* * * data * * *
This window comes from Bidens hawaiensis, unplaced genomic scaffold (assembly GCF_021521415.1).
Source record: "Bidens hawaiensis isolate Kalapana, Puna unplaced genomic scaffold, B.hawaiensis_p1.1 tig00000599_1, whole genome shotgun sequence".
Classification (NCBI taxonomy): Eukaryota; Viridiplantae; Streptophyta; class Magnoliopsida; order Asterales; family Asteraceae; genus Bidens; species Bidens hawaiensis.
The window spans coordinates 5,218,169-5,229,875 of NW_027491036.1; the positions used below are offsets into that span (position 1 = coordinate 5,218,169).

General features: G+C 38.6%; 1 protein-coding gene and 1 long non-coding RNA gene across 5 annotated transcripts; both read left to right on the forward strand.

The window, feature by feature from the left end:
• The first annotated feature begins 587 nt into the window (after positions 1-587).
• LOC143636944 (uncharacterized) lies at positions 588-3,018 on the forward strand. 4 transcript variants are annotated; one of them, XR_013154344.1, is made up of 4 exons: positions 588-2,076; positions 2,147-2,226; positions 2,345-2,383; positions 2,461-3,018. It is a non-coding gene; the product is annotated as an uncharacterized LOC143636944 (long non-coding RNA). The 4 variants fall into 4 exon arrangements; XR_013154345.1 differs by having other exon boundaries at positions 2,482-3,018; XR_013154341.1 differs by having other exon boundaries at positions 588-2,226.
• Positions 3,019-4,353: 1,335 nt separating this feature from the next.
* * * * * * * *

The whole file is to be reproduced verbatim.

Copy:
This window comes from Bidens hawaiensis, unplaced genomic scaffold (assembly GCF_021521415.1).
Source record: "Bidens hawaiensis isolate Kalapana, Puna unplaced genomic scaffold, B.hawaiensis_p1.1 tig00000599_1, whole genome shotgun sequence".
Classification (NCBI taxonomy): Eukaryota; Viridiplantae; Streptophyta; class Magnoliopsida; order Asterales; family Asteraceae; genus Bidens; species Bidens hawaiensis.
The window spans coordinates 5,218,169-5,229,875 of NW_027491036.1; the positions used below are offsets into that span (position 1 = coordinate 5,218,169).

General features: G+C 38.6%; 1 protein-coding gene and 1 long non-coding RNA gene across 5 annotated transcripts; both read left to right on the forward strand.

The window, feature by feature from the left end:
• The first annotated feature begins 587 nt into the window (after positions 1-587).
• LOC143636944 (uncharacterized) lies at positions 588-3,018 on the forward strand. 4 transcript variants are annotated; one of them, XR_013154344.1, is made up of 4 exons: positions 588-2,076; positions 2,147-2,226; positions 2,345-2,383; positions 2,461-3,018. It is a non-coding gene; the product is annotated as an uncharacterized LOC143636944 (long non-coding RNA). The 4 variants fall into 4 exon arrangements; XR_013154345.1 differs by having other exon boundaries at positions 2,482-3,018; XR_013154341.1 differs by having other exon boundaries at positions 588-2,226.
• Positions 3,019-4,353: 1,335 nt separating this feature from the next.